Law panel undecided on death penalty ban
29 August 2015
The Law Commission of India, which has gone into the issue of capital punishment, is seen to be favouring a gradual phasing out of death penalty in the country and instead awarding longer terms of imprisonment for heinous crimes.
The Commission, which will soon submit its report on the issue, is likely to recommend a "gradual" abolition of death penalty in all cases, except is select cases, as practiced in countries like the United Kingdom.
The panel headed by Justice A P Shah, which will submit its report to the Supreme Court and law ministry on Monday, is reported to have observed that since the issue of national security was sensitive, the decision of capital punishment for terror convicts must be left to the government.
India is among the few countries that continue to practice death penalty. However, several SC judgments have described the sentencing system as "subjective, arbitrary and judge-centric".
The Law Commission of India, however, issued a press communique on Friday in light of a news item titled, End death penalty, keep it for terror only: Law Commission, in a daily for publication / broadcast, according to which, the panel has proposed that heinous crimes be meted out harsher punishments ranging from 30-60 years as practiced in states like Maharashtra and Jharkhand.
''The Law Commission of India clarifies that this is a case of incorrect reporting and does not reflect the final recommendations of the Commission. The ''draft report'' that has been reported upon is not the final version that is proposed to be submitted to the union minister of law and justice. The Commission further clarifies that a subject like death penalty is extremely sensitive in nature, and reporting on such a subject without clearly understanding the views of the Commission may have an adverse impact on the public. Attributing the final views of the Commission to a ''draft report'', that was intended for private circulation amongst members and meant for discussion, has opened up the issue for unnecessary speculation. The Commission regards the news report as an interference in its functioning,'' the communiqué stated.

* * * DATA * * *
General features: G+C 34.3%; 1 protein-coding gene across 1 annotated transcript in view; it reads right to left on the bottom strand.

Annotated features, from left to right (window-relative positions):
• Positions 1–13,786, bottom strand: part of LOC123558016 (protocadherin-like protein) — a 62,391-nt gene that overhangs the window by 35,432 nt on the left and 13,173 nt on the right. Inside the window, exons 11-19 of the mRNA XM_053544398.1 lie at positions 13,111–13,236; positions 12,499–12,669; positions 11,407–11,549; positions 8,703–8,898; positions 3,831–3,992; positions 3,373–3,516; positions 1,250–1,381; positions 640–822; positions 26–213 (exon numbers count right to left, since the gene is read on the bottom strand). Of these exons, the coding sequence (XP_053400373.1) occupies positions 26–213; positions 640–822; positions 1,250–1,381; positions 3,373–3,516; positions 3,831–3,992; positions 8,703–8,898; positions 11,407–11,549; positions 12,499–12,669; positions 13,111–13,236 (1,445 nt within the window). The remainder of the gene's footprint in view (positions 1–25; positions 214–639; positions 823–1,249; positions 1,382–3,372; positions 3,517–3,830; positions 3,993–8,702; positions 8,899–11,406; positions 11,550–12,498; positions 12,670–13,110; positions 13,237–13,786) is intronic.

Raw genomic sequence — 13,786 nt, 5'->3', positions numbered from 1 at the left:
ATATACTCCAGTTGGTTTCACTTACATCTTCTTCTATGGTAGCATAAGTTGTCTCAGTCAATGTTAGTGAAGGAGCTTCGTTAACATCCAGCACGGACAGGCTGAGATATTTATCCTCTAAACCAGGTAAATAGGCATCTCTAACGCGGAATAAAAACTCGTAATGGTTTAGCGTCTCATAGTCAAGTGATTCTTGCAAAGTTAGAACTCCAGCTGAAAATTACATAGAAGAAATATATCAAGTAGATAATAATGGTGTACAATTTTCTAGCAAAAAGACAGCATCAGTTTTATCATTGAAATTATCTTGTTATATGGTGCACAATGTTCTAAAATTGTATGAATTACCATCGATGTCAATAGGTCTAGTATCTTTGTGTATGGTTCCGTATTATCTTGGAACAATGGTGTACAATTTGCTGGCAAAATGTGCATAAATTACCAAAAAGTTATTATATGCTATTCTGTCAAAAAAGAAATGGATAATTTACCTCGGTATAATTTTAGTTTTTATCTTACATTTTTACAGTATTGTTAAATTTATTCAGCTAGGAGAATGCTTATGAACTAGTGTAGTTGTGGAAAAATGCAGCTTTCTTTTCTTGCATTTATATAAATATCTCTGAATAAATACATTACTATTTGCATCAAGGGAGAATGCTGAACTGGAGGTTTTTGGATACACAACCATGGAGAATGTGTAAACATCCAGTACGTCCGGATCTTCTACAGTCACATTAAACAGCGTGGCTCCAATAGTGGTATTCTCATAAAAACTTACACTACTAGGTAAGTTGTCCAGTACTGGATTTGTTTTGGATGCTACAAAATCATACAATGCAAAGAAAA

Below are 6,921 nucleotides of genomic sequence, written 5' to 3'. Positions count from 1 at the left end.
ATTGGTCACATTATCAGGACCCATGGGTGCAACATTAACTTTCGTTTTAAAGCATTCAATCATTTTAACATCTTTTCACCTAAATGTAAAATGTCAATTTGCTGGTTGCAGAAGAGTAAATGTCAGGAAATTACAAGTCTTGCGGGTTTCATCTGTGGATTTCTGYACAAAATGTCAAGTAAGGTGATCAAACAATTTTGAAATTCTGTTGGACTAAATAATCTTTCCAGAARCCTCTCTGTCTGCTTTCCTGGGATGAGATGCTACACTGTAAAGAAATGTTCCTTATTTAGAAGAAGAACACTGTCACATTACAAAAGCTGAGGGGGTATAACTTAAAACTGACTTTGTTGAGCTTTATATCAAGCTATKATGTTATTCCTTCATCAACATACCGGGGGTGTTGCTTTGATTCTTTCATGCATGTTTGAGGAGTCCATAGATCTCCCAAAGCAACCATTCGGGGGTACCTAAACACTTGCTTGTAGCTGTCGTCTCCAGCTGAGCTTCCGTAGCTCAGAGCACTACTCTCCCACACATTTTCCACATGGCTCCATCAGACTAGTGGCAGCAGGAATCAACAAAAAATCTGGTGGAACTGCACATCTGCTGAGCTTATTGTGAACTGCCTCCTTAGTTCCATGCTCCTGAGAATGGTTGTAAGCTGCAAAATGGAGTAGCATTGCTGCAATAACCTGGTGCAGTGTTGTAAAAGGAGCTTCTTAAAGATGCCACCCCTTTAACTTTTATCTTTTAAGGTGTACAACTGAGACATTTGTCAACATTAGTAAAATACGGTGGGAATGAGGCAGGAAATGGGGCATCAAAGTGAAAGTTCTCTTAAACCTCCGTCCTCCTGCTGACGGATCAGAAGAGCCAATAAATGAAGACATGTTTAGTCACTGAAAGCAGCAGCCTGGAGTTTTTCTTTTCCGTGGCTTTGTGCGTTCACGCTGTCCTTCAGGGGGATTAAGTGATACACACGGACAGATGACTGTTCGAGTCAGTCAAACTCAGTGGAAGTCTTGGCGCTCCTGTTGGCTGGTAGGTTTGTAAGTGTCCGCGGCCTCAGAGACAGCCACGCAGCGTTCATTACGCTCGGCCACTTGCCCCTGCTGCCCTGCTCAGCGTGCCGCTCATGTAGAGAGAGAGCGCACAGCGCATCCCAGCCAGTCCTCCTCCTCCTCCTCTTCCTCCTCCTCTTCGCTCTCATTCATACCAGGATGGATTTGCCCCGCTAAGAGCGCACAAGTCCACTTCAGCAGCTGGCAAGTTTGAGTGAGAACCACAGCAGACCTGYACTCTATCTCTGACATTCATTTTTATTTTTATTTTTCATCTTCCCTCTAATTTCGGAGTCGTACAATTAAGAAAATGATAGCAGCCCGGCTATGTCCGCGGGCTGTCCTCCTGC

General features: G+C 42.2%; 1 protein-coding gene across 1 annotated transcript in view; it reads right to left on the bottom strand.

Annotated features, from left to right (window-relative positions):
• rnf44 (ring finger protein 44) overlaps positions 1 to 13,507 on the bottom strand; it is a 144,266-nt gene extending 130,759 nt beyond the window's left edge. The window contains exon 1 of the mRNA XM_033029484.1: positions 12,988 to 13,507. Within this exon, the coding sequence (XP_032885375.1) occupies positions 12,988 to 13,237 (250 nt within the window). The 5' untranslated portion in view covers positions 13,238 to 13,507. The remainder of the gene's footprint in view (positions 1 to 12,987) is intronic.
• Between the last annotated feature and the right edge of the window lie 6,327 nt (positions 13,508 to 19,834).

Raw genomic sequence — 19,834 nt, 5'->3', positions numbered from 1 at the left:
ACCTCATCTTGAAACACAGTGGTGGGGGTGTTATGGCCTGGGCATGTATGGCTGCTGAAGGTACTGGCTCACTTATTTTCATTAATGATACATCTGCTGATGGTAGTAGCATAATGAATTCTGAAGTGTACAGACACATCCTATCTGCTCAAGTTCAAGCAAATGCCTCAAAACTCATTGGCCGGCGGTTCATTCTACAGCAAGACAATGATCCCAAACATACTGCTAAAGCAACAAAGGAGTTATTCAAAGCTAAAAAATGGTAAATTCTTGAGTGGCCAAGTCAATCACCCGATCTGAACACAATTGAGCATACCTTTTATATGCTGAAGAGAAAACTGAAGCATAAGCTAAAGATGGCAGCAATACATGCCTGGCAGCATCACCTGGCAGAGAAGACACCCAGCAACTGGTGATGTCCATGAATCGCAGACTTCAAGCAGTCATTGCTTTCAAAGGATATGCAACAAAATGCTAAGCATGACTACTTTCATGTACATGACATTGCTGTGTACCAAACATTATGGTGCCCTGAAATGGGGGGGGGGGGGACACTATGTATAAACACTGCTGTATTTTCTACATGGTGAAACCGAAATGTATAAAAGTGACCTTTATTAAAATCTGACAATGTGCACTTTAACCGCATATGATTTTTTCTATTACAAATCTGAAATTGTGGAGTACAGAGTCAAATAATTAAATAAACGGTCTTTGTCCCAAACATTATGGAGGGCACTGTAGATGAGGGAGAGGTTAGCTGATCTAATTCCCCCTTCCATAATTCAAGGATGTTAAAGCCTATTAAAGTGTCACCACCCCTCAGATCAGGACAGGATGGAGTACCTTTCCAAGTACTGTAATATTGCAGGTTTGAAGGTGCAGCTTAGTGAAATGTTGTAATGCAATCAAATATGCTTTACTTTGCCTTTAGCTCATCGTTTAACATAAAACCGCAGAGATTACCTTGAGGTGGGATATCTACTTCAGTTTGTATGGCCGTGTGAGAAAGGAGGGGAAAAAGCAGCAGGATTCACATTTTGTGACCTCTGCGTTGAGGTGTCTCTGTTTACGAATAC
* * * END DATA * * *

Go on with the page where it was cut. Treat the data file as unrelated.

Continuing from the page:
Reports quoting sources said the commission's recommendation may ask the government to consider complete moratorium on death penalty on heinous offences where the penalty could be for the entire natural life of a convict.
The commission revised its third draft on Friday and has sent it to the members for final comments.
On the issue of death penalty on terror offences, the commission, after a wider consultation, has come to a conclusion that it is for the legislature to decide whether it wants to retain death penalty for terror offences as it involves sensitive issue of national security.
The government, however, is not in support of complete ban on the death penalty and the final report of the Law Commission may find dissent notes from the two secretaries of the law ministry, the legislative secretary and the law secretary, who are ex-officio members of the panel on death penalty.
The law panel seems to have argued for a more practical approach of "gradually" abolishing death penalty as in the UK. Britain had first reduced the number of crimes which invited death penalty. In 1998, it abolished capital punishment for treason and piracy with violence, and finally, in 1999 the British government formally abolished death penalty for all crimes.
Citing observations from the American courts and recommendations from the Justice J S Verma committee, the law panel is believed to have argued against retaining death penalty even for rarest of rare crimes as it is a "regressive step" and in no way acts as deterrent on serious crimes like rape.
Justice Verma panel, constituted after the brutal gang rape of a young woman in Delhi in December 2012, had suggested categorizing punishment for sexual offences into two: term punishment and life imprisonment.
The latter had separate provision for enhanced imprisonment.